Organist Nathan Laube pulls out all the stops

“The sheer intensity and dissonance of expression seemed ready to dissolve into raw violence at any second.”

By MJ Chen

“Intimate” is an unlikely word to describe a space as large and austere as Rockefeller Chapel, and an even unlikelier one to extend to its historic, 8,565-pipe E.M. Skinner organ. Fortunately for us, the Brian Gerrish Organ Performance Series is committed to reclaiming the intimacy of the organ, demystifying the instrument and introducing its magic to a new generation. This past Saturday, it featured organist Nathan Laube in recital, and his masterful performance was easily the greatest musical experience this reviewer has enjoyed on campus thus far.

It is tempting to describe the organ as a symphonic instrument: Its myriad of individual timbres can mix with ease to simulate a large orchestra, from woodsy flutes to full strings. Yet there is also a responsiveness and imagination unique to the organ as a solo instrument, frequently neglected by the lay listener. Laube’s program illuminated this side of the organ, featuring works by modern innovators of the instrument including Jehan Alain, Nico Muhly, and Olivier Messiaen. A transcription of Franz Liszt’s symphonic poem Les préludes (d’après Lamartine) drew the evening to a spectacular conclusion.

The last three pieces presented by Laube were the most memorable part of his recital: two contrasting movements from Messiaen’s L’ascension and the Liszt transcription previously mentioned. As two parts of a suite, “Alleluias sereins d’une âme qui désire le ciel” (“Serene alleluias of a soul longing for heaven”) and “Transports de joie d›une âme devant la gloire du Christ qui est la sienna” (“Ecstasies of a soul before the glory of Christ, which is its own glory”) could not be more different in sound and mood. “Alleluias sereins” set a gentle, devout murmur over an undulating bed of sound, from which emerged pointillistic flashes of brightness. “Transports de joie” depicted a happiness that bordered on horror, if indeed it was even happiness; the sheer intensity and dissonance of expression seemed ready to dissolve into raw violence at any second.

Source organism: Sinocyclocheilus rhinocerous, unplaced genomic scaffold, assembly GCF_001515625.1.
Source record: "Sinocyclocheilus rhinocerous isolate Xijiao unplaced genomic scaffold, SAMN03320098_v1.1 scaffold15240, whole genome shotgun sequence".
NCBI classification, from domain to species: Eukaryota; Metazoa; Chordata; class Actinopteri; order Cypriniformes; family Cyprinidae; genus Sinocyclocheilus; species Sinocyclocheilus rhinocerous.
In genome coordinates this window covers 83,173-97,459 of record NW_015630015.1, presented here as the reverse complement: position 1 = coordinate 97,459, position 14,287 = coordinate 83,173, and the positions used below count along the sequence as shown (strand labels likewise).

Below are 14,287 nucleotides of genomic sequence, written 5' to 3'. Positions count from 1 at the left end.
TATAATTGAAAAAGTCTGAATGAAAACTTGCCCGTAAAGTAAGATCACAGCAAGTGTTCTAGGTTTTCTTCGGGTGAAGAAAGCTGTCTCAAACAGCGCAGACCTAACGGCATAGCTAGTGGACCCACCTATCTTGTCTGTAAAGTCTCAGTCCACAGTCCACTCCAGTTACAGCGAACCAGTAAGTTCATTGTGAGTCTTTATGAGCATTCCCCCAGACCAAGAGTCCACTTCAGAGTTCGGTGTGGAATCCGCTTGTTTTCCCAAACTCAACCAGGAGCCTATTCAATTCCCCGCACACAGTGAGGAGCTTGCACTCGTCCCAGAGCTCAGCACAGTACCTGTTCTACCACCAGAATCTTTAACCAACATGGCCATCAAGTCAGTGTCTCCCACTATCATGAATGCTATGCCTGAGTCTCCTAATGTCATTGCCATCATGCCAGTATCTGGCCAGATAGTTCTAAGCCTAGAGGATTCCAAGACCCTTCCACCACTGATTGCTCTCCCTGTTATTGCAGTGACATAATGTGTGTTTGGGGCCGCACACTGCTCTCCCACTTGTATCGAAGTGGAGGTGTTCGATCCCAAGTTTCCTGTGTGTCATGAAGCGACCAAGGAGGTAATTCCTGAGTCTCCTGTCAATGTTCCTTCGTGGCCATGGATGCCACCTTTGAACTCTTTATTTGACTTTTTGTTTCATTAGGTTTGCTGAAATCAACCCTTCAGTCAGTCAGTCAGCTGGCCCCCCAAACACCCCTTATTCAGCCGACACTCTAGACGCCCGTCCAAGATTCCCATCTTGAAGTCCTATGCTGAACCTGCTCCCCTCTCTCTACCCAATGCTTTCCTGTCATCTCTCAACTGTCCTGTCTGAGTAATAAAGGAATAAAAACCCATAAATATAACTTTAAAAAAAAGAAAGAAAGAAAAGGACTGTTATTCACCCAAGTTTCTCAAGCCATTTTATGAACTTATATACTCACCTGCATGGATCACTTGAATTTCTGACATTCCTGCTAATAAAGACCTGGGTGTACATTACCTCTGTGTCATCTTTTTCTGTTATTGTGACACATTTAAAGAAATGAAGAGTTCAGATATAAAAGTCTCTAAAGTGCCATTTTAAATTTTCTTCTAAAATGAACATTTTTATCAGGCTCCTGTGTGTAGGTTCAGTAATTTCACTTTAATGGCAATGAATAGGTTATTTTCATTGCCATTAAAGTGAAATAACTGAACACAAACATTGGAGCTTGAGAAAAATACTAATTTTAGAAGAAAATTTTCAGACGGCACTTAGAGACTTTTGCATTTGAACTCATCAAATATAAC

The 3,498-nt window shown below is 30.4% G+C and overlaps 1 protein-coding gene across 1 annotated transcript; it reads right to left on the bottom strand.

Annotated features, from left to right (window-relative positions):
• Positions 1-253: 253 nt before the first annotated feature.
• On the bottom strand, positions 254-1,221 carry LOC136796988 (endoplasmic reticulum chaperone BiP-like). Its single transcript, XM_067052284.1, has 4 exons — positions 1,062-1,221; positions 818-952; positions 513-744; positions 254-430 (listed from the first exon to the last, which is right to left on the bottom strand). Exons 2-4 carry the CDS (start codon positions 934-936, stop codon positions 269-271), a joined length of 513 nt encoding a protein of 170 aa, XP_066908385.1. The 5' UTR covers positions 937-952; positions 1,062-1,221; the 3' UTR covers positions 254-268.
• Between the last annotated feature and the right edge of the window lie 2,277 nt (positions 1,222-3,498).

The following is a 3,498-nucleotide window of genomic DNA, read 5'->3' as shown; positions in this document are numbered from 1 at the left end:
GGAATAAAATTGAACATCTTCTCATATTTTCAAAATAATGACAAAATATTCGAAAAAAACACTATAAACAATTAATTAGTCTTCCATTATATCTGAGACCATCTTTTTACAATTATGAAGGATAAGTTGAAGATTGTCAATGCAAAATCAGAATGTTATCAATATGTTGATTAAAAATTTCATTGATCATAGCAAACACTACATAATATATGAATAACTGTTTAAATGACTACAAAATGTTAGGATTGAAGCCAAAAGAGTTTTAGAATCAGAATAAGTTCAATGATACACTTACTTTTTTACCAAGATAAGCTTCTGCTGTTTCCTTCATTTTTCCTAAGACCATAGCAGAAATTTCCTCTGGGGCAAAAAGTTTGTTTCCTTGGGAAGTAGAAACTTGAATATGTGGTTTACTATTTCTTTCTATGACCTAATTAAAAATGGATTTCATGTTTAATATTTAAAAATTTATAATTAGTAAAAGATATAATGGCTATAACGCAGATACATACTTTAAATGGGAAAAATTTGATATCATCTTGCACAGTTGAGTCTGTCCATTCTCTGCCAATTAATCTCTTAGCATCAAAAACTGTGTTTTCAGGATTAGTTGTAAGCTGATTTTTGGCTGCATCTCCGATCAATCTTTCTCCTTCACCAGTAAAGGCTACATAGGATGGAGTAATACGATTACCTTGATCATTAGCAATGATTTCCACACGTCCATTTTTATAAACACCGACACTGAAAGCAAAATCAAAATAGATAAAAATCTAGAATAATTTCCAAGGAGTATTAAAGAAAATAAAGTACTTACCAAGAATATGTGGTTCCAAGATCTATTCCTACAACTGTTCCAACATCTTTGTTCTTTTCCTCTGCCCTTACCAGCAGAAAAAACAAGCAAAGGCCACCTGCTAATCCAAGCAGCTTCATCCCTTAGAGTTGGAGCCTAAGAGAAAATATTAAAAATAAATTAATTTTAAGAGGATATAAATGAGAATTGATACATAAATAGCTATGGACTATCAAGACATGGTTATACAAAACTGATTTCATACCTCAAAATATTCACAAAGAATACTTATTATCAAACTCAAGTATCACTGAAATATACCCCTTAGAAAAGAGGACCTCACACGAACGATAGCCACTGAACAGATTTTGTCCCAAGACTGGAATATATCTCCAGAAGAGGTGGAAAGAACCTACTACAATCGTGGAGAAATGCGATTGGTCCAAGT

Through Laube’s playing I experienced the surest translation of sound into color. Like onions, organ works by Messiaen have layers: sheets of winds and reeds and principals that create some of the most complex sonic profiles encountered in Western music. That Laube’s playing sautéed this density into transparency (just extending the onion metaphor, folks) was his greatest success. In “Alleluias sereins,” he expressed the textural space between the voices; from this separation we truly get a sense of the soul longing for a heaven out of reach. If his exaggeration of the jagged melodic lines in “Transports de joie” further fragmented its sound, it was to disturb the core of our being, to imitate a religious ecstasy that overrides the distinction between joy and fear.

Laube’s transcription of Liszt’s Les preludes presented the organ in a more traditional but nevertheless impressive capacity. Here was a sense of the instrument as a glorious chimera—a fantastic beast of strings, brass, and woodwinds. Laube excelled as a musical narrator, bringing to life the work’s program of man’s struggle against the torrent of existence. And what better way to show the organ’s unparalleled capacity for imitation than by appropriating the diverse symphonic colors of Les preludes? Where the ears heard the fanfares and pastoral idylls and of a 100-piece orchestra, the eyes saw but a single man at the console, hands and feet a furious blur.

Is it all that surprising that Rockefeller felt intimate under the spell of Laube? Given the magnitude of his playing, I was surprised that Rockefeller was big enough.